Ten years from now, I want to be working, full time, as a freelance writer and comms consultant.
It’s an ambitious goal and many have told me it’s not feasible.
But, I’d like to prove them wrong and I’m grateful for their feedback. It’s led me to design a somewhat unusual career plan.
I chose not to go to uni. Instead, I’m crowd-sourcing a practical, real-world education in branding and communications. I’m not following a cookie-cutter syllabus; I’m learning directly from those at the top.
These are six of the most formative experiences in my journey so far…
When I was 18, I emailed a reporter at the Huffington Post, hoping they’d write a human interest story on a charity comedy night I was organising. They couldn’t help me. But they loved my email and offered me a contributor position instead.
The article I wrote for them, “Losing My Mum To Cancer At 17 Gave My Life Direction” was shared hundreds of times. To my surprise, people even reached out to thank me for writing it.
The reception I received to that article made me realise just how impactful writing with emotional honesty can be.
Having seen the harm that emotional unavailability can cause, I want such honesty to underpin the work I do throughout my career.
The Reddit Job Search
Whilst building up my portfolio last January, I posted an offer to write copy on Reddit. One man replied. An El Salvadoran immigrant to Atlanta; he wanted to ease the integration of those coming behind him.
For three weeks, I worked on a donation letter for the non-profit he was founding. With Atlanta five hours behind the UK, that often meant starting work at 10pm and continuing well into the early morning.
Finding the right tone of voice for the letter was hard. In asking the people of Georgia to donate unwanted clothes and furniture to immigrant families, I was asking many to abandon their lifelong views on immigration.
But, after two weeks of false starts, I found a solution: using language that transcended politics. The language of the Bible. Through talking of love and acceptance, donating to the non-profit became a human decision, not a political one.
Whilst the non-profit isn’t yet active, I sincerely hope that my words will contribute positively to something greater than myself.
Having loved writing for the non-profit, last February, I shadowed a freelance copywriter on an ongoing charity project. With an annual income of over £850,000, the charity was trying to increase the number of British young people involved in youth social action.
For six weeks, I learned what it meant to write for the voluntary sector. Through designing writing tasks around a live client brief, the copywriter gave me an unparalleled insight into the industry.
I tried a wide range of exercises — from writing Impact Report case studies to editing campaign key messages — but found a deep love for one exercise in particular.
I was asked to report on the tone of voice used on the charity’s Twitter account and offer advice on how they could better engage with their young followers.
My report was sent to the clients. They loved it. So much so that I received two separate emails thanking me for the work I’d done and many of my suggestions were implemented.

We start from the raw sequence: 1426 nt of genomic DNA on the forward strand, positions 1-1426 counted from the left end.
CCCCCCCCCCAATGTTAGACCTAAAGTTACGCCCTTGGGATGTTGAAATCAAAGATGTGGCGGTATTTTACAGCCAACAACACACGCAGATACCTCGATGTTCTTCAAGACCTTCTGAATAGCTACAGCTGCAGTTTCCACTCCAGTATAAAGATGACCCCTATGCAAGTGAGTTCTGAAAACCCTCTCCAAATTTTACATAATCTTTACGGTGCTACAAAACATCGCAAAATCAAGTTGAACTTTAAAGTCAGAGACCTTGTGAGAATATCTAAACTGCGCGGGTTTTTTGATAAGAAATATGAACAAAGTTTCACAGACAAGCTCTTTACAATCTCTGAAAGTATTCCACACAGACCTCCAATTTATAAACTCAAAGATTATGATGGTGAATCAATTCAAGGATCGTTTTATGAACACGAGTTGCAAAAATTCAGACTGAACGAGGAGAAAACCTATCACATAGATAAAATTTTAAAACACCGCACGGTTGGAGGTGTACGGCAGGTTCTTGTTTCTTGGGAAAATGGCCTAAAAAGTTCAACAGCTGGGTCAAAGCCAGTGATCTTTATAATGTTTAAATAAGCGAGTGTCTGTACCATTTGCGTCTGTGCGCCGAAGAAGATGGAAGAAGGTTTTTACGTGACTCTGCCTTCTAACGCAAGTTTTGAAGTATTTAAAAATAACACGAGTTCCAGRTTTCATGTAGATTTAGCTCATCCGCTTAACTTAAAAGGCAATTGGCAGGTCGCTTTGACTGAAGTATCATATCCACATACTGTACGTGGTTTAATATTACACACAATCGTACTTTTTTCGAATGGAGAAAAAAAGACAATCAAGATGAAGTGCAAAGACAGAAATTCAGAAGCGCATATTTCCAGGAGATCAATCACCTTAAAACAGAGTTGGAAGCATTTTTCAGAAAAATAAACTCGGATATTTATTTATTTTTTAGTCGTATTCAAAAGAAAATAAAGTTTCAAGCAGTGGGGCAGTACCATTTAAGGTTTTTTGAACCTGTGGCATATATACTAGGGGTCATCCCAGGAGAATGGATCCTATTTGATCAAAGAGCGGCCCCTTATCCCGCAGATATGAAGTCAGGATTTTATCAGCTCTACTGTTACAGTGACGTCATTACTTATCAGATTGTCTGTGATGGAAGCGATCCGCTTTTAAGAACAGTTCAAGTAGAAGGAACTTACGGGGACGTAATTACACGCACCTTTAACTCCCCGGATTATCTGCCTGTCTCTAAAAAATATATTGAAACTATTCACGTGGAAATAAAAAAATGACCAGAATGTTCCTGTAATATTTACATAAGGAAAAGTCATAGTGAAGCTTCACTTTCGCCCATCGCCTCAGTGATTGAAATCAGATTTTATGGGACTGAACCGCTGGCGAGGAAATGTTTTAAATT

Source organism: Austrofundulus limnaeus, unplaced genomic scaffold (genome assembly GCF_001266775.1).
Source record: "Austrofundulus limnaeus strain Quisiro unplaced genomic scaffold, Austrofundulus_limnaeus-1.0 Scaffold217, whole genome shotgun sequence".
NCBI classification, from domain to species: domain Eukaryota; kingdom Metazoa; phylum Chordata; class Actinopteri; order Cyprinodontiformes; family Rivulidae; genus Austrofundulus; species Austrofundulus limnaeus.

It was the first piece of client work I’d ever undertaken and set a standard for my work that I retain to this day.
Keen to gain a taste of agency life, last July, I spent two weeks at a London-based writing studio. In that time, I gained experience of:
Strapline writing — through rewriting the strapline and website ‘About Us’ page of an Australian money advice service, using a brief the studio had already worked on.
Designing creative workshops — through helping to design and run a creative repositioning workshop for the managers of an indie publisher.
Brand story writing — through writing a story on what set an Australian technology company apart from their competitors, alongside another writer.
The two weeks I spent at the studio were invaluable to me. I saw firsthand the impact good brand writing can have - both on a brand and the many people employed by it.
I believe all good business writers hone their craft through non-business writing projects.
That’s why I write creatively in my free time; from 100-word stories inspired by photos (like my Seed Story) to rewriting the emails I receive in different tones of voice.
It’s also why I joined 26 Characters — a writing group for anyone wishing to grow their skills as a writer.
Last July, I was told about 26 Treasures: a project previously run by 26, in which 26 writers each wrote a 62-word ‘sestude’ on an object from the V&A’s British galleries.
Drawing inspiration from the project, I spent a blustery morning sat on a bench outside Tower Hill tube station, thinking about the Roman Emperor Trajan that stands there.
This sestude, Anachronism, is the result.
Last August, I was told about Dark Angels; ‘a safe space for business writers and communications professionals’ — a series of courses that allow them to improve their work through better understanding themselves.
Keen to do just that, I applied for a scholarship.
Writing the application was, in itself, a journey. It was the first time I’d ever sat down to ask myself why it is that I write. Why I do what I do.
Realising I feel a duty to write 'restoratively good copy and bring restoratively good products to the fore’, changed everything for me. It cemented my desire to work in branding & communications and, arguably, helped me to win the scholarship.
In November, I spent a week on their Foundation Course in the Scottish Highlands. The lessons I learned in those days will stay with me for life.
These six experiences are just a small snippet of my journey so far. I have many more behind me and many more to come.
I’m constantly plugging gaps in my knowledge and putting the skills I learn into action.
If you’re reading this, I’d love to work with you. To help grow your business whilst I begin to grow mine.